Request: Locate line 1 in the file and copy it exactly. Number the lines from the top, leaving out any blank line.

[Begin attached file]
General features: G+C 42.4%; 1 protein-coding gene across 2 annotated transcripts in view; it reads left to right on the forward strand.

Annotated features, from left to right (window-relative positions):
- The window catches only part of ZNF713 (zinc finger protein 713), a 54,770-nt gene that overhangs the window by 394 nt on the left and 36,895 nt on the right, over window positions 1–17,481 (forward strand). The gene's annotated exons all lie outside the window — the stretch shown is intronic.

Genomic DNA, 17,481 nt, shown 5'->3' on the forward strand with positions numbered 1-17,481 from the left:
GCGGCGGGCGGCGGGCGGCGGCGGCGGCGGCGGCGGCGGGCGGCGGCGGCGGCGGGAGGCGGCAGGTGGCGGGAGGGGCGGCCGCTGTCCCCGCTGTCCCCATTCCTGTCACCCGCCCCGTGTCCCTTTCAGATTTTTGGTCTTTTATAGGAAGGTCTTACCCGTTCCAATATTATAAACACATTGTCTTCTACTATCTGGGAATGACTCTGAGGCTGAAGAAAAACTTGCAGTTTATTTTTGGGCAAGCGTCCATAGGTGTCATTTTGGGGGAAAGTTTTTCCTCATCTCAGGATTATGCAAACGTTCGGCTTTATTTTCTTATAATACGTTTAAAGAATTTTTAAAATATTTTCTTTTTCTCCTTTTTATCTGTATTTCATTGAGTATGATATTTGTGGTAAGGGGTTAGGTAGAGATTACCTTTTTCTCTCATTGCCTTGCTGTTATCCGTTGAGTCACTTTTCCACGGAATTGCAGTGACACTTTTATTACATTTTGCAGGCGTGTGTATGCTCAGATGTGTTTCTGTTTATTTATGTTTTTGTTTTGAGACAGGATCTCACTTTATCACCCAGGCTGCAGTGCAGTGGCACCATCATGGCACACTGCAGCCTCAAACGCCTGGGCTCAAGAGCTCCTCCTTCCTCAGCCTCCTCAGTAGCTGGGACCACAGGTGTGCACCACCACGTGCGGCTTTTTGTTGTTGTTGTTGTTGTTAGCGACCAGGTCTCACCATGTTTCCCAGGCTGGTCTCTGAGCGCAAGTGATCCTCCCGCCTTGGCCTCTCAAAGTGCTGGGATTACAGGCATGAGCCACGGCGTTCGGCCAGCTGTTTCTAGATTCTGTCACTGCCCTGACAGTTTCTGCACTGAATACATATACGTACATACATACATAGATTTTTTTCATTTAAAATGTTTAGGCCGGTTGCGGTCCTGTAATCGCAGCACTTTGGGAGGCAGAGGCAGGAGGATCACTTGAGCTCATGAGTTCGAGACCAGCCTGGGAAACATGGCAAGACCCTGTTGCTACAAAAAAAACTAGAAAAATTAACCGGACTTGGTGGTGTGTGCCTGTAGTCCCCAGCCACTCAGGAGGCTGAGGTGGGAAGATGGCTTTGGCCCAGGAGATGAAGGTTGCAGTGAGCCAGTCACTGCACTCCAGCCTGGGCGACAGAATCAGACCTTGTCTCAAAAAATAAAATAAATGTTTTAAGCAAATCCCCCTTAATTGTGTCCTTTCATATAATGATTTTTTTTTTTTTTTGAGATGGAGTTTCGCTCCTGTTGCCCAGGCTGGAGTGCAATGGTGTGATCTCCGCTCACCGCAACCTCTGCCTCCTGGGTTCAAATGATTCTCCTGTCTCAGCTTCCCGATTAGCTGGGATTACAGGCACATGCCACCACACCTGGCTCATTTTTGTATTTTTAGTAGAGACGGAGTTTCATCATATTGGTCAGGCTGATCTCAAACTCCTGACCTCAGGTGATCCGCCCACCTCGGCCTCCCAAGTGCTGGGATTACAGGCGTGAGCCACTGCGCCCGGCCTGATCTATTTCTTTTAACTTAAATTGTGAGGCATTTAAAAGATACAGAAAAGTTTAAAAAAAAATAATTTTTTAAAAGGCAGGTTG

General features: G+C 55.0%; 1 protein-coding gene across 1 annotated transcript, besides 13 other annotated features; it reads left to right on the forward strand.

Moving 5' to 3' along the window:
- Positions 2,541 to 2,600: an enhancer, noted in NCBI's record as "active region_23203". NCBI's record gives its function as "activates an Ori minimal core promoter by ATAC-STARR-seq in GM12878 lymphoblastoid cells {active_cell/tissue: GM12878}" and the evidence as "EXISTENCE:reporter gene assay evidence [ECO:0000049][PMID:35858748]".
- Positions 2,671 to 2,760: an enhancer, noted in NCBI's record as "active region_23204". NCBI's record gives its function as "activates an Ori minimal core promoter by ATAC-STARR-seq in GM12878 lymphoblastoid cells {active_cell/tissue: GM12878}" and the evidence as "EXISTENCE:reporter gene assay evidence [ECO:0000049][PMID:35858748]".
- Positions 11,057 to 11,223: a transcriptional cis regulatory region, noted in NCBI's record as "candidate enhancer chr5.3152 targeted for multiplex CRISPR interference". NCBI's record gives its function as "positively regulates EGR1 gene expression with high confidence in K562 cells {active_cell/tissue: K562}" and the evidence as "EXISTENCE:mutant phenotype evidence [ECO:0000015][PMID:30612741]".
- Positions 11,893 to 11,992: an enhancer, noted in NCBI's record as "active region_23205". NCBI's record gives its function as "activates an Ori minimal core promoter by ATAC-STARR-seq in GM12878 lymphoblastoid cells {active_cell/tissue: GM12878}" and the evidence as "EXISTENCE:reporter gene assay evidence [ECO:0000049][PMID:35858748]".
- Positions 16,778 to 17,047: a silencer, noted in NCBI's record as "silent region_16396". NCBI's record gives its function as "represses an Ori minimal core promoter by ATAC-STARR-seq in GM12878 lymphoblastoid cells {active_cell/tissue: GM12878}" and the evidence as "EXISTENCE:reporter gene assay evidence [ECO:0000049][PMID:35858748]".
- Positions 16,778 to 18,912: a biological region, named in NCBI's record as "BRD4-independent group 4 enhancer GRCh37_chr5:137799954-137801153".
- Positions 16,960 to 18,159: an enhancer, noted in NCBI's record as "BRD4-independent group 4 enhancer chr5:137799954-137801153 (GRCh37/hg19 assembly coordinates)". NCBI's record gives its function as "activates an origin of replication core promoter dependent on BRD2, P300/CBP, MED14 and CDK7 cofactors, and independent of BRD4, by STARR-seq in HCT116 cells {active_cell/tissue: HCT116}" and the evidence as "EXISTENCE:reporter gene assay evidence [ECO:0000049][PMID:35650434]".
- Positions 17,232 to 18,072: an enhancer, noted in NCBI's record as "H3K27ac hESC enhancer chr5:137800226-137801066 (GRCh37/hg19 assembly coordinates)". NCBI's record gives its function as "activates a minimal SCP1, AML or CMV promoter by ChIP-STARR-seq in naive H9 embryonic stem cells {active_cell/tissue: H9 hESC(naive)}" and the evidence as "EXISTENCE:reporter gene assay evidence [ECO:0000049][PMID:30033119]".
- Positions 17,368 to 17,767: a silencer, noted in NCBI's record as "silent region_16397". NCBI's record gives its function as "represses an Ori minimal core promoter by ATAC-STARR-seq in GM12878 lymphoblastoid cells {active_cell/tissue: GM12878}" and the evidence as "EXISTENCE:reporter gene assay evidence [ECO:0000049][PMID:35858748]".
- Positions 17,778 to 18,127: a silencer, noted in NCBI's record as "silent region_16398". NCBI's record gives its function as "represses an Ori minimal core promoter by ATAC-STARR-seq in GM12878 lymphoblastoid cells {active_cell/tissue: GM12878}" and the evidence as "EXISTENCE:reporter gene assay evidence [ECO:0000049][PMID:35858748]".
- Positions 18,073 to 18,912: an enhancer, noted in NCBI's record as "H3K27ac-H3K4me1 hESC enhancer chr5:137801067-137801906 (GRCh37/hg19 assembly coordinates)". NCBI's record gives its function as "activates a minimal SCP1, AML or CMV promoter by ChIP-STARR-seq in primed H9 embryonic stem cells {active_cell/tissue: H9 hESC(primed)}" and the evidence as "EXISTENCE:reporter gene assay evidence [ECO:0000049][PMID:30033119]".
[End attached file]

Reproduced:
General features: G+C 42.4%; 1 protein-coding gene across 2 annotated transcripts in view; it reads left to right on the forward strand.